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Éthiopiques is a series of compact discs featuring Ethiopian and Eritrean singers and musicians. Many of the CDs compile various singles and albums that Amha Records, Kaifa Records and Philips-Ethiopia released during the 1960s and 1970s in Ethiopia. Prominent singers and musicians from this era appearing on Éthiopiques releases include Alemayehu Eshete, Asnaketch Worku, Mahmoud Ahmed, Mulatu Astatke and Tilahun Gessesse.

In the late 50s, early 6os it was a time of the Peace Corps Volunteers. There were several thousand who come into Ethiopia. Those youngsters brought with them their records, their guitars, their long hair, their bell-bottom trousers, many things like this.

And there was another phenomenon. The Americans had a military base in Asmara. This military base had everything: clubs, bars, its own radio, its own TV. They used to receive weekly all the charts from America: from Frank Sinatra to John Coltrane, from country music to James Brown.

Through this radio, all the musicians based in Asmara and around could benefit from these influences, which they’d bring later to Addis Ababa, the capital city of Ethiopia.

Many GIs, many young American militaries were musicians, and they played either in the military base, or downtown in the nightclubs of Asmara. So, on one hand, the Peace Corps volunteers, on the other hand, this American military base, well-equipped in all types of Western music, up-to-date, plus the travelers, the Ethiopians who went abroad bringing back records.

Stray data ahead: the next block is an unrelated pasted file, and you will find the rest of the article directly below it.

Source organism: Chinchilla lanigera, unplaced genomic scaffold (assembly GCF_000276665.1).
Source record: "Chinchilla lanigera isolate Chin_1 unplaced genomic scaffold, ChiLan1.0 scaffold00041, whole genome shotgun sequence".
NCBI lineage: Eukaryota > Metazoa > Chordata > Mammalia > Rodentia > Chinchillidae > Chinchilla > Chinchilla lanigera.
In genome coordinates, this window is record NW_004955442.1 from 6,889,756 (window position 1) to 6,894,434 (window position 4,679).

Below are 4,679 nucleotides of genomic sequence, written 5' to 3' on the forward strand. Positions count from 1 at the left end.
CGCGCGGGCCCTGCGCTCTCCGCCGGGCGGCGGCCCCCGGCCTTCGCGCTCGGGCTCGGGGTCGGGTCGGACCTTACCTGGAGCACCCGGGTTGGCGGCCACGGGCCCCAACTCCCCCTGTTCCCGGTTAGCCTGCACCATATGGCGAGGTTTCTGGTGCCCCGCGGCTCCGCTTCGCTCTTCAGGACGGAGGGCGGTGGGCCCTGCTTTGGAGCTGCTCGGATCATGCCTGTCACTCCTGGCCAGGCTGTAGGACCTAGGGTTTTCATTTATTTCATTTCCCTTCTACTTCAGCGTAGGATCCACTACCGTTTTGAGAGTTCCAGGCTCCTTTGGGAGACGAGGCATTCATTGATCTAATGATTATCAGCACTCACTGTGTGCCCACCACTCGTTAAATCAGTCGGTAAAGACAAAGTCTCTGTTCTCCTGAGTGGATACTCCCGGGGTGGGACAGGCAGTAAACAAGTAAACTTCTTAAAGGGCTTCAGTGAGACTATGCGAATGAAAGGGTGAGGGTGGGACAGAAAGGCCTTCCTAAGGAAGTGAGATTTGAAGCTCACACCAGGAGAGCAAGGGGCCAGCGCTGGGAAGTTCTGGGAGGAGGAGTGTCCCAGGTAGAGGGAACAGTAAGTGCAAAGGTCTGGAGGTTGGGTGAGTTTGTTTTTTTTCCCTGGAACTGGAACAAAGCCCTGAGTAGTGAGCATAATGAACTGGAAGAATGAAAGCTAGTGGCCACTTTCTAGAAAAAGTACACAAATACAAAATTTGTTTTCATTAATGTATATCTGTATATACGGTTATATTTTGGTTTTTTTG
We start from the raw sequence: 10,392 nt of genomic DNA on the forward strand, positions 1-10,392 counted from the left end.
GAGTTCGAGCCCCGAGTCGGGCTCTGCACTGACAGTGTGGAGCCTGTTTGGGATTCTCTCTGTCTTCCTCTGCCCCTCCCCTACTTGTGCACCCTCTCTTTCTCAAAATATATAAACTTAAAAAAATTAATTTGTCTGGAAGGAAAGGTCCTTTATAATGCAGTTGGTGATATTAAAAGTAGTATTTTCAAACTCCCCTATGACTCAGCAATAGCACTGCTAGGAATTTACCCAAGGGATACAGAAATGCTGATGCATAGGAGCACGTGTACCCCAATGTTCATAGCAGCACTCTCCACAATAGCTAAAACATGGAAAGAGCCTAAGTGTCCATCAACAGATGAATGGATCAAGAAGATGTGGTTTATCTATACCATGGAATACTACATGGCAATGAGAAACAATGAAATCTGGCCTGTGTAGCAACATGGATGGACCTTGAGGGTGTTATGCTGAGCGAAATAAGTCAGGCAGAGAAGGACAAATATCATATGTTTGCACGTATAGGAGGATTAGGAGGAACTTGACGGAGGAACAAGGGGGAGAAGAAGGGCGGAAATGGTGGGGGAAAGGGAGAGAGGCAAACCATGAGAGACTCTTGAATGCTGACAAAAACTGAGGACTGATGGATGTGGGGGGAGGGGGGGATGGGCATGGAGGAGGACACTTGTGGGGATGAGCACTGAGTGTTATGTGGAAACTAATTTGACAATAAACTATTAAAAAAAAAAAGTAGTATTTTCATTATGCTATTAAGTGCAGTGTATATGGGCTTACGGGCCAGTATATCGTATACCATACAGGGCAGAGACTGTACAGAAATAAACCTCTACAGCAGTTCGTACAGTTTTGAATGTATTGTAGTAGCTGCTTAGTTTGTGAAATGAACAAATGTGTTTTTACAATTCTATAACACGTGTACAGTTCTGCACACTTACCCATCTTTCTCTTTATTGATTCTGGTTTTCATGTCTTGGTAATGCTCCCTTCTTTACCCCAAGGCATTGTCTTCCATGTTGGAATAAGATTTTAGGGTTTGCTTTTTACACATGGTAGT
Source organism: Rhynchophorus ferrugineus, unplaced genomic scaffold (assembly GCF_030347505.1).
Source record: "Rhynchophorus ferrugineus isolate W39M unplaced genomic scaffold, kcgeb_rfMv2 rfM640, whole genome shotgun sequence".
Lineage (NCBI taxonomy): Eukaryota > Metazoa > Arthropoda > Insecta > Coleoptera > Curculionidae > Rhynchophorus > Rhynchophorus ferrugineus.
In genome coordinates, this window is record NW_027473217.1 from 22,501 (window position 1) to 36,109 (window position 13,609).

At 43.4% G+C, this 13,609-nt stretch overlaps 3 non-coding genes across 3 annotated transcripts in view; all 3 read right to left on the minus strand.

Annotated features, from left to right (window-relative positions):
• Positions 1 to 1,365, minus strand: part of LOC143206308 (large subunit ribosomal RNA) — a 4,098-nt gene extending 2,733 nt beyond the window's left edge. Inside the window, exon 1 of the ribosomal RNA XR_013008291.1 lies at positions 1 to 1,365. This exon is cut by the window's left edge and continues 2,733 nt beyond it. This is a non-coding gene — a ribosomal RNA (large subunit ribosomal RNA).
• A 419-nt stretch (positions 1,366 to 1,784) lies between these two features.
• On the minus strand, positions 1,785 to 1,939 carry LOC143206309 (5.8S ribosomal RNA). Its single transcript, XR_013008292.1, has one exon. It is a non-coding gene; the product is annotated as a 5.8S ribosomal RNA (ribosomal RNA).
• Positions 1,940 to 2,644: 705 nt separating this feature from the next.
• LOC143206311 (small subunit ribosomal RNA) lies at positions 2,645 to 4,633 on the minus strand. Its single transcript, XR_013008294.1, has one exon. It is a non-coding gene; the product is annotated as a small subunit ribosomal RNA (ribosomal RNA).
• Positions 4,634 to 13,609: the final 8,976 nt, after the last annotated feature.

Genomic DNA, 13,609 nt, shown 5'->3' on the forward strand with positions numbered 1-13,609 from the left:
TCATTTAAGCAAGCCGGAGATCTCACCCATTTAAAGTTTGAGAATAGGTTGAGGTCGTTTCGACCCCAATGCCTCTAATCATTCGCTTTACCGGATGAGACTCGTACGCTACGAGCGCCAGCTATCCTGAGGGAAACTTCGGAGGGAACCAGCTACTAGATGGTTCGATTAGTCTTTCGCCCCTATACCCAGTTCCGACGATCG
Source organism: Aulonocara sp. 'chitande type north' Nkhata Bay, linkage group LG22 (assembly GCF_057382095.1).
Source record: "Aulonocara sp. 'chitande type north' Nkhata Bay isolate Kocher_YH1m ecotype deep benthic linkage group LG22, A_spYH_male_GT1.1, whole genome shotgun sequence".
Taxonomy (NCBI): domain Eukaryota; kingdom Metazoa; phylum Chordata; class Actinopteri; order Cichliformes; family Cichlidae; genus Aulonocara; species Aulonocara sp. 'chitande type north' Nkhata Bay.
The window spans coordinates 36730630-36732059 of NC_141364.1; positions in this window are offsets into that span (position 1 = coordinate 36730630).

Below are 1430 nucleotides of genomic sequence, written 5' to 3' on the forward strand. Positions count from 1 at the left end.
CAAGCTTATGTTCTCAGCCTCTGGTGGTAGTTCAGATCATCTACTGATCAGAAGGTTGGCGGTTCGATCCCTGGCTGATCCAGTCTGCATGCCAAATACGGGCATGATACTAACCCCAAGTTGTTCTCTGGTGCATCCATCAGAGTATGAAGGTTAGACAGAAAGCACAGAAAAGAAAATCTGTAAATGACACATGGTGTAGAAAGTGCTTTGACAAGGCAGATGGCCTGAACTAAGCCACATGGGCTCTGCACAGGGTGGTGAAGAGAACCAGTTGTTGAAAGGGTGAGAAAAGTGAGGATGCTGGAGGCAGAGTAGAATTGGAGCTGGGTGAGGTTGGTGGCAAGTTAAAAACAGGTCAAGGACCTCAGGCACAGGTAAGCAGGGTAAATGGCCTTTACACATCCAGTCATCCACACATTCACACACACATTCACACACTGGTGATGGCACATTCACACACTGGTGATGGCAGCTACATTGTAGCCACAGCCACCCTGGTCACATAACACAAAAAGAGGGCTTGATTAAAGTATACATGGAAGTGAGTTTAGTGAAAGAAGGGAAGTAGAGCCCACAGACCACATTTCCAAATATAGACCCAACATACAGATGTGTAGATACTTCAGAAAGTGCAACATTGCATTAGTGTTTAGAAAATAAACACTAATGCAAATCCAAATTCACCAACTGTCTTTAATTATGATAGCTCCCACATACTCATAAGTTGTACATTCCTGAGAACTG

All of this used to feed the young Ethiopian musicians of the time. But again, in spite of this copying of American songs, musicians mostly developed something with a deep Ethiopian blend.

Ge’ez script is used as an alphabet for several languages of Ethiopia and Eritrea including Amharic, the official working language of the Democratic Republic of Ethiopia.

Amharic introduced by the Ethiopian Orthodox Tewahedo Church in the middle ages. Ge’ez is written from left to right, unlike Hebrew or Arabic. The letterforms of Ge’ez are distinct as vowels are “written” by adding strokes to the consonant following somewhat regular patterns.

The record label was started by “Philips Phonographische Industrie” in June 1950 when it began issuing classical recordings. Recordings were also made with popular artists of various nationalities and with classical artists from Germany, France and the Netherlands.

Launched under the slogan “Records of the Century” (referring to Philips Industries’ UK Head Office at Century House, W1), the first releases in Britain appeared at the beginning of January 1953 on 10” 78 rpm discs, with LPs appearing